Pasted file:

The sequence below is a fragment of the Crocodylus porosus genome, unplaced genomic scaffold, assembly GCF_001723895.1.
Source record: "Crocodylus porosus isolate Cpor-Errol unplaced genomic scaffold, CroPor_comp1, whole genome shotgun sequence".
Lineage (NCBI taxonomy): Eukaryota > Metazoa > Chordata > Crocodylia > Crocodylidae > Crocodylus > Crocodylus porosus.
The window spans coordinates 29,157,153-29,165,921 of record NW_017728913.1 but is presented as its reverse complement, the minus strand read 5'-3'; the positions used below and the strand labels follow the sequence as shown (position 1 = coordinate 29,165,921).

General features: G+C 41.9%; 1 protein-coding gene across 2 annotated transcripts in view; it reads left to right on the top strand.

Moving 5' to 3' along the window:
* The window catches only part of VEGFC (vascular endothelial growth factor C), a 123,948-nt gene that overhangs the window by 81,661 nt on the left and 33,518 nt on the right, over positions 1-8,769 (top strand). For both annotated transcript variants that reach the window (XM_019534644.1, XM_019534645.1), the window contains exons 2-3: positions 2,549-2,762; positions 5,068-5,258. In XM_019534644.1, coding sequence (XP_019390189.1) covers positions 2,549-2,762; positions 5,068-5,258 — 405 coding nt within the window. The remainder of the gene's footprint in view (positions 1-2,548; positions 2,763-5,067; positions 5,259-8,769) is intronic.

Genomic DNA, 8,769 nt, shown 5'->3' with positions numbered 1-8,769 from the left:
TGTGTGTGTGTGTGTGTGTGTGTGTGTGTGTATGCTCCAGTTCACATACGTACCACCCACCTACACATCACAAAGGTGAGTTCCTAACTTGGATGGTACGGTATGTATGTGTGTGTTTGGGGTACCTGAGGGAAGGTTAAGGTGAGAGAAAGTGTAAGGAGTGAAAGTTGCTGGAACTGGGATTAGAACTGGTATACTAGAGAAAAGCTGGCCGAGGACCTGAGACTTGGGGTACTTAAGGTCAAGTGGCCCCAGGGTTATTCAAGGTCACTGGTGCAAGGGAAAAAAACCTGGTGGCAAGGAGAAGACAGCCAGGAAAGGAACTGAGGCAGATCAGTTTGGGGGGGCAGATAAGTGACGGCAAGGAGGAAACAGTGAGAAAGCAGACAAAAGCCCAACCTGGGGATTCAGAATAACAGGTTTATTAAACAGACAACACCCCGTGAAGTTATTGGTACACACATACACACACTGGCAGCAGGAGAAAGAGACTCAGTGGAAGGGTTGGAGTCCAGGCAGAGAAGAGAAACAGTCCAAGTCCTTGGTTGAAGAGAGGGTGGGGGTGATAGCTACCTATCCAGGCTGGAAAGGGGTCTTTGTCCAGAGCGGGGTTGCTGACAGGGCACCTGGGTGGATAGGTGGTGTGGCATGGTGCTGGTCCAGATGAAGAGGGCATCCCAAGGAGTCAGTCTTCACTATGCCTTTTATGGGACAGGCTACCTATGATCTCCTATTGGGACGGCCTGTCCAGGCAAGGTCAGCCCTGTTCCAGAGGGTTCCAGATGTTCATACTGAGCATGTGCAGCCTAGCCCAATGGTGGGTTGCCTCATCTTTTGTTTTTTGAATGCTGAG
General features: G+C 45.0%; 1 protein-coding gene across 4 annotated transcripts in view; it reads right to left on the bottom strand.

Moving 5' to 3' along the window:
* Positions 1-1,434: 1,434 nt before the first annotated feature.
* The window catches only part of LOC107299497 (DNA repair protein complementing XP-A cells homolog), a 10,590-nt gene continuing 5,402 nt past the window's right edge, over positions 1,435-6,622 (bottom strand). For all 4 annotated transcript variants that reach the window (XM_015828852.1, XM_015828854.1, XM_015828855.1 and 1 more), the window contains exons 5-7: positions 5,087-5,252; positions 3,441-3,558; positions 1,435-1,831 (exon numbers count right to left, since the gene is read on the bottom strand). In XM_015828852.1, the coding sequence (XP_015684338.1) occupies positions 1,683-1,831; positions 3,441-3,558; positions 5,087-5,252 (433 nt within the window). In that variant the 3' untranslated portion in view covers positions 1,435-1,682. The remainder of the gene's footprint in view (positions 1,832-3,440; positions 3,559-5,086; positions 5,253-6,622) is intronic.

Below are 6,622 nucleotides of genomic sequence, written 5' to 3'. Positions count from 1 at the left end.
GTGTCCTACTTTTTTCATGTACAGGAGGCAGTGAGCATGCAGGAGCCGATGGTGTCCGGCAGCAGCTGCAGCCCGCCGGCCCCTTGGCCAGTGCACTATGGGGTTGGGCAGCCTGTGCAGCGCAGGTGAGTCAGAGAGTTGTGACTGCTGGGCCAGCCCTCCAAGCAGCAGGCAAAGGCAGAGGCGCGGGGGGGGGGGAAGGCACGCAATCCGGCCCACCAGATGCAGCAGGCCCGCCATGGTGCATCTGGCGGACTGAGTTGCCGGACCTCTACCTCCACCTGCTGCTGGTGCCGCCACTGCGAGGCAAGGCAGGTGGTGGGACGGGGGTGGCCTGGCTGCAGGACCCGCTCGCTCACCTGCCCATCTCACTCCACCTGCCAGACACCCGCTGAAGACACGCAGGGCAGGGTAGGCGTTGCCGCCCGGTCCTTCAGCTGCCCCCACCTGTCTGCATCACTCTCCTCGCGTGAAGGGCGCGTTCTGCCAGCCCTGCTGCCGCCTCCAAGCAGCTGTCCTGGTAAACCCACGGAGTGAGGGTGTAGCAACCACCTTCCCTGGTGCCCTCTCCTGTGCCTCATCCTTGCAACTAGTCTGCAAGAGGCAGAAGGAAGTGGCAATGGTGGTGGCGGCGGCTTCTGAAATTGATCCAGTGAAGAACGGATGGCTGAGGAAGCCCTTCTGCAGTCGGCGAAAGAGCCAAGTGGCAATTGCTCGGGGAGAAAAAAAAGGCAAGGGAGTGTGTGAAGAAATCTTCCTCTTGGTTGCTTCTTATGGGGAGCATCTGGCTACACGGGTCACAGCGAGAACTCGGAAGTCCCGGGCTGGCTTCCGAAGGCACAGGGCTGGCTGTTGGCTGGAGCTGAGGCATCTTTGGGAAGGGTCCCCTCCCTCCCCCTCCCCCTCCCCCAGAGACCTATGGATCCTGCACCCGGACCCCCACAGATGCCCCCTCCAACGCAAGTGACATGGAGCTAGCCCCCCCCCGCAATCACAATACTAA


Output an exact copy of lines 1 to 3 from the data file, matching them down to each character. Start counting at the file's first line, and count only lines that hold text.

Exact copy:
The sequence below is a fragment of the Crocodylus porosus genome, unplaced genomic scaffold, assembly GCF_001723895.1.
Source record: "Crocodylus porosus isolate Cpor-Errol unplaced genomic scaffold, CroPor_comp1, whole genome shotgun sequence".
Lineage (NCBI taxonomy): Eukaryota > Metazoa > Chordata > Crocodylia > Crocodylidae > Crocodylus > Crocodylus porosus.